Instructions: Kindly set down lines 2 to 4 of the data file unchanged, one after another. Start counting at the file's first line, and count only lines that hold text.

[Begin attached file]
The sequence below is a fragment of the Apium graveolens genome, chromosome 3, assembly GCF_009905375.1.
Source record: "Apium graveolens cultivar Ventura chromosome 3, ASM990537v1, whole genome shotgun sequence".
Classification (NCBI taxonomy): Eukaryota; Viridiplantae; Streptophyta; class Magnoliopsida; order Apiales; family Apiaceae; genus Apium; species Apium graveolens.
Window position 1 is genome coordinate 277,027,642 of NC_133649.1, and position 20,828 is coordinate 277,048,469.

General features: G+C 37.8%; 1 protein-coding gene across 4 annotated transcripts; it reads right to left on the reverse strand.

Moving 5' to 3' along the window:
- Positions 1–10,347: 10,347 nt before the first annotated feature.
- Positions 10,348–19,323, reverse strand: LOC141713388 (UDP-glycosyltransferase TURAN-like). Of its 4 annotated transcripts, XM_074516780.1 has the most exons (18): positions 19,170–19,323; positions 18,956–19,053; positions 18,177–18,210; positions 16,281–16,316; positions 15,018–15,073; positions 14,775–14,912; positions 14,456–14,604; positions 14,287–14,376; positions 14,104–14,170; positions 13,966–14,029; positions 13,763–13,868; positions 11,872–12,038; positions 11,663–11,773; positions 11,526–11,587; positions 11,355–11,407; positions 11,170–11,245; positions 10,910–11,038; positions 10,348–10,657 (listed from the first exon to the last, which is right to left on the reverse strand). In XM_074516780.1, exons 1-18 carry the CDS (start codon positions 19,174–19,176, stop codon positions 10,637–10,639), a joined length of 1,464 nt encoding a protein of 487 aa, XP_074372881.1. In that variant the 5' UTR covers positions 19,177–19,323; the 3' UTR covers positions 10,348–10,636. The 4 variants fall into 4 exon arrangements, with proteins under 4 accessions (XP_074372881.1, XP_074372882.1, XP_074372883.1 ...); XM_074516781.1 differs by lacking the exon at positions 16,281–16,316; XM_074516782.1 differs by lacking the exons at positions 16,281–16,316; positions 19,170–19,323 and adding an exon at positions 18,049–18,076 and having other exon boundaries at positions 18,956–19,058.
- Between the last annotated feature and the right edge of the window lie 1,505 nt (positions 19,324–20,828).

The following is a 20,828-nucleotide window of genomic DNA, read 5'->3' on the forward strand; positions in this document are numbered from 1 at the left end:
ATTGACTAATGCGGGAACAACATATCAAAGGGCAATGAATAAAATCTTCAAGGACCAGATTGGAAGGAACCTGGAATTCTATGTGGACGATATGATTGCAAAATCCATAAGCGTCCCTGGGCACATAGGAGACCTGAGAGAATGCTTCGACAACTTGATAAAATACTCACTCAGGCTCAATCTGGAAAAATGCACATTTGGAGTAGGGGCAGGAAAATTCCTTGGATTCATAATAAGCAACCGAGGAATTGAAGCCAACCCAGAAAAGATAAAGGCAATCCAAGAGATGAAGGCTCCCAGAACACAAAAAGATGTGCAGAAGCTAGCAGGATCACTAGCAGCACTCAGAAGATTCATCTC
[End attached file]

Source record: "Apium graveolens cultivar Ventura chromosome 3, ASM990537v1, whole genome shotgun sequence".
Classification (NCBI taxonomy): Eukaryota; Viridiplantae; Streptophyta; class Magnoliopsida; order Apiales; family Apiaceae; genus Apium; species Apium graveolens.
Window position 1 is genome coordinate 277,027,642 of NC_133649.1, and position 20,828 is coordinate 277,048,469.